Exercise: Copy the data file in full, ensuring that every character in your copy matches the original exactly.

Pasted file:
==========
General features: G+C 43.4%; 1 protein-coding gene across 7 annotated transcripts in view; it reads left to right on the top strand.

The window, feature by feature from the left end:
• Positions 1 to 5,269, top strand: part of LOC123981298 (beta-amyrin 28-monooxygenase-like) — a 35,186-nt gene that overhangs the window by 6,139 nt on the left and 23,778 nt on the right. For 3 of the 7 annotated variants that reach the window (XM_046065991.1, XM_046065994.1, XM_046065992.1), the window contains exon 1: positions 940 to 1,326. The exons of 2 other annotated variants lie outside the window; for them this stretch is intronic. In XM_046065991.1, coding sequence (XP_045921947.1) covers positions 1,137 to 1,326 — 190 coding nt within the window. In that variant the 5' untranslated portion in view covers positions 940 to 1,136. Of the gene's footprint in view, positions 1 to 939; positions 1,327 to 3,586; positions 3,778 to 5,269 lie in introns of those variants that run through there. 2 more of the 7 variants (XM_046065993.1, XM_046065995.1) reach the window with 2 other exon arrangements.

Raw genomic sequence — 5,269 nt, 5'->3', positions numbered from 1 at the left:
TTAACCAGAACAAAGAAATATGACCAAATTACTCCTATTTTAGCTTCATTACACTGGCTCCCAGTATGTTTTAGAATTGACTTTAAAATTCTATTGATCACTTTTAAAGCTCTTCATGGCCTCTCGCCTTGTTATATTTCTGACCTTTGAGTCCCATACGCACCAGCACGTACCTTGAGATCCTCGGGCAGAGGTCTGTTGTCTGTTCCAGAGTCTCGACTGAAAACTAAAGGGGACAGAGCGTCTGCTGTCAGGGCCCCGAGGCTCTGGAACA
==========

General features: G+C 43.4%; 1 protein-coding gene across 7 annotated transcripts in view; it reads left to right on the top strand.

The window, feature by feature from the left end:
• Positions 1 to 5,269, top strand: part of LOC123981298 (beta-amyrin 28-monooxygenase-like) — a 35,186-nt gene that overhangs the window by 6,139 nt on the left and 23,778 nt on the right. For 3 of the 7 annotated variants that reach the window (XM_046065991.1, XM_046065994.1, XM_046065992.1), the window contains exon 1: positions 940 to 1,326. The exons of 2 other annotated variants lie outside the window; for them this stretch is intronic. In XM_046065991.1, coding sequence (XP_045921947.1) covers positions 1,137 to 1,326 — 190 coding nt within the window. In that variant the 5' untranslated portion in view covers positions 940 to 1,136. Of the gene's footprint in view, positions 1 to 939; positions 1,327 to 3,586; positions 3,778 to 5,269 lie in introns of those variants that run through there. 2 more of the 7 variants (XM_046065993.1, XM_046065995.1) reach the window with 2 other exon arrangements.

Raw genomic sequence — 5,269 nt, 5'->3', positions numbered from 1 at the left:
TTAACCAGAACAAAGAAATATGACCAAATTACTCCTATTTTAGCTTCATTACACTGGCTCCCAGTATGTTTTAGAATTGACTTTAAAATTCTATTGATCACTTTTAAAGCTCTTCATGGCCTCTCGCCTTGTTATATTTCTGACCTTTGAGTCCCATACGCACCAGCACGTACCTTGAGATCCTCGGGCAGAGGTCTGTTGTCTGTTCCAGAGTCTCGACTGAAAACTAAAGGGGACAGAGCGTCTGCTGTCAGGGCCCCGAGGCTCTGGAACA